The Devil in the White City has to be one of the most reviewed non-fiction books in the book blogosphere. I can see why – it reads like a novel. So much so that I hear Leonardo DiCaprio bought the rights and is planning to play H.H. Holmes himself.
The book is divided into two alternated (and practically independent) stories: the history of the Chicago’s World’s Columbian Exposition of 1893 and that of H. H. Holmes, America’s first documented serial-killer. The slim connection between the two is that Holmes lived in Chicago during the Fair and used the influx of strangers to get away with many murderers.
The first chapters mostly deal with the pre-Exposition events, when architects were hired, committees formed and blueprints drawn. The mission of this impressive group of men was to make the event the greater, larger, more magnificent thing ever seen, especially greater, larger, more magnificent than the recent Paris Expo. I’m sure Freud had a thing of two to say about this desire to “out-Eiffel Eiffel“.
Almost 120 years later, you can tell Larson also fell for the Fair’s spell, but I must confess I often thought “Columbian who?”. Excuse me my ignorance, but I had never heard of the Chicago Exposition before. I did know about the St. Louis one, but then again, there was Judy Garland singing “Meet me in St. Louis“ – not that makes an event last!.
(Talking about marketing, although I liked the book, I felt a bit cheated by the way it was promoted. I was not “murder, magic and madness at the Fair that changed America“. I was more “group of men try to become immortal by organizing a humongous Fair, while in another part of Chicago a serial-killer is on the loose, and in yet another part of the city – because it’s also an interesting story so why not put it in? – a madman kills the mayor”. From the way it was promoted, and from Larson’s introduction, I thought Holmes actually killed (or at least met his victims) at the Fair).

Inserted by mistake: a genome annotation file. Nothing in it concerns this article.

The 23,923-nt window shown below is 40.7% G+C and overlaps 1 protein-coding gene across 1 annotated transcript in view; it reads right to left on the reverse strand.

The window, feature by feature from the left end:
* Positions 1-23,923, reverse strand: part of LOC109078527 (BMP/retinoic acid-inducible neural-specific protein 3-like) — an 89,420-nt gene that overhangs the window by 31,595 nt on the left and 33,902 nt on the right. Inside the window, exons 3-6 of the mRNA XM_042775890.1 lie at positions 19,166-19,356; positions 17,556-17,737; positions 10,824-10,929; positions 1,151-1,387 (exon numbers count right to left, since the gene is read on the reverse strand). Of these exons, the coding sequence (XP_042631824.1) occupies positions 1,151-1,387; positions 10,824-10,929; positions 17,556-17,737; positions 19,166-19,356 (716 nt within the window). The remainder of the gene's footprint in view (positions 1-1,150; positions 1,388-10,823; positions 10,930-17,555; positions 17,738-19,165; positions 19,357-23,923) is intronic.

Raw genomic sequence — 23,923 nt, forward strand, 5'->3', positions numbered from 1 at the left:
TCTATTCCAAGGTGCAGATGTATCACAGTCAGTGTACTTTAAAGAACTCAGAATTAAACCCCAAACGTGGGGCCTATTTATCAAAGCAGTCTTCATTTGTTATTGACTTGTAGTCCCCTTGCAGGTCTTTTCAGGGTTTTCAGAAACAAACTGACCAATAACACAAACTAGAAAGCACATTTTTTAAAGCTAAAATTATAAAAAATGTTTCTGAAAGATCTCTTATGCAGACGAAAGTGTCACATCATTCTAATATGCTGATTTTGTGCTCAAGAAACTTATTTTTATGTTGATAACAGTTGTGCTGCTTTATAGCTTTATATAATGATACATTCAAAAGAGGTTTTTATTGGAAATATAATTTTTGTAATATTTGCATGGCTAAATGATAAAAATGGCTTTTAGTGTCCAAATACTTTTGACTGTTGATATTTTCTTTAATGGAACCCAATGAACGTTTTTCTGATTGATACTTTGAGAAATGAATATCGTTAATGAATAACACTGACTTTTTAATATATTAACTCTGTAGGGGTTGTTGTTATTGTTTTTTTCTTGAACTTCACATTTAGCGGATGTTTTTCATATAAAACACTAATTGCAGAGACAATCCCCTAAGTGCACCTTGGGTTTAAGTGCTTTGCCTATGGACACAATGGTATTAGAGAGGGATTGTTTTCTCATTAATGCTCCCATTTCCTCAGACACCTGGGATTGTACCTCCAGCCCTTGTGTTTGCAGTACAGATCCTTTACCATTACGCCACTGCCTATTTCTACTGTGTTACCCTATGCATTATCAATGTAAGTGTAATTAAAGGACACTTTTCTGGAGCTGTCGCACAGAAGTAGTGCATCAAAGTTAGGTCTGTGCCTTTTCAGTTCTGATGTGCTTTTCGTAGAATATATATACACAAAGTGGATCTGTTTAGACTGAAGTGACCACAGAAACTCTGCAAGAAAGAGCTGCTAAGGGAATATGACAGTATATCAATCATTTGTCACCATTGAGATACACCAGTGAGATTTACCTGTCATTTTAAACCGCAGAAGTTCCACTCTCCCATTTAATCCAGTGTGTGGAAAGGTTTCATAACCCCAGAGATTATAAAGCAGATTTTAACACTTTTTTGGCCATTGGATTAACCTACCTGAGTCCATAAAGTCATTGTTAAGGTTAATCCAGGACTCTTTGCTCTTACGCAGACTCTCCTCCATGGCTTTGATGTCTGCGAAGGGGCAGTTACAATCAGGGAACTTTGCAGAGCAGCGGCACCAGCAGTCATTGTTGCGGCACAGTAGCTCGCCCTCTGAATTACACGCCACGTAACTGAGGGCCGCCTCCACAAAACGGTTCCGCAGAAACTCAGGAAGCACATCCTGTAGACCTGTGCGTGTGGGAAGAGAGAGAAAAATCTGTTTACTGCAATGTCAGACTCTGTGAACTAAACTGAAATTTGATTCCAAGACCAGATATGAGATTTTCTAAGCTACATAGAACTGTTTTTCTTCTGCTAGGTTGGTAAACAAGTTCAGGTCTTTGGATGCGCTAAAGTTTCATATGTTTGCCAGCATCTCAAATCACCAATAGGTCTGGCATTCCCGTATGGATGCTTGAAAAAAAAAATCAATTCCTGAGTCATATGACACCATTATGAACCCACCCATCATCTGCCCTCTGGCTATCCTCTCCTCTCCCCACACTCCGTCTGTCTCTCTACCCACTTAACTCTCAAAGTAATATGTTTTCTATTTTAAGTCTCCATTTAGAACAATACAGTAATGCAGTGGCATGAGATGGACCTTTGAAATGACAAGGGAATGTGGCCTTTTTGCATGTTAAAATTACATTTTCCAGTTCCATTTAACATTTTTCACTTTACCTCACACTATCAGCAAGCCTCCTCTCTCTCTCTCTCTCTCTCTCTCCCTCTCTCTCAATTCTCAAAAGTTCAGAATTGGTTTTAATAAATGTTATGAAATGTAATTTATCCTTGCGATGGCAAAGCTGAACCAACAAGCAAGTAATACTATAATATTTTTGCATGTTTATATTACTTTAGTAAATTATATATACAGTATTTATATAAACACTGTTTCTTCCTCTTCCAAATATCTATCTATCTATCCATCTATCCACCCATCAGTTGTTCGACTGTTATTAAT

Larson chose his topics well and would be hard pressed to make them sound boring. He tells delicious anecdotes about Helen Keller, Buffalo Bill, Tesla and Susan B. Anthony, but the best part were the micro-stories. They made the Fair come alive: the couples who wanted to marry in the Ferris Wheel, the firemen wounded and killed, the Women Committee’s political battles. My favorite was the one about a Ferris Wheel passenger who had panic attack and another passenger’s drastic measurements to control him:
A woman disrobing in public, a man with a skirt over his head – the marvels of the fair seemed endless.
I looked at many photos of the Fair while reading the book and have to agree with the critics that said that by choosing a neo-classic style, the architects might have lost the opportunity to create something truly ground-breaking and memorable. Because let’s face it, the Ferris Wheel is great, but did it really revolutionized world architecture the way the Eiffel Tower did?
But no matter how exciting a World Fair is, it’s almost impossible to compete with a well-told story about a serial-killer. I wouldn’t be surprised if this part was included after Larson’s editor said something like, “Well Erik, the Fair is a fine idea, great potential, but why not er… spice it up a bit? How about including a serial killer? I’m sure there were some around.”
There were moments during the audiobook (read by Scott Brick), where I got goose-bumps, especially with the graphic descriptions of Holmes’ evil deeds. It made it extra hard to go back to the Fair part of the story.
I must have spent hours on Wikipedia navigating between articles about Daniel Burnham, the Flatiron Building, Graceland Cemetery, the zipper, Cracker Jacks and the Titanic. I always have great respect for books that pique my curiosity (that’s why I’m not a Da Vinci Code nay-sayer) and this was a perfect example.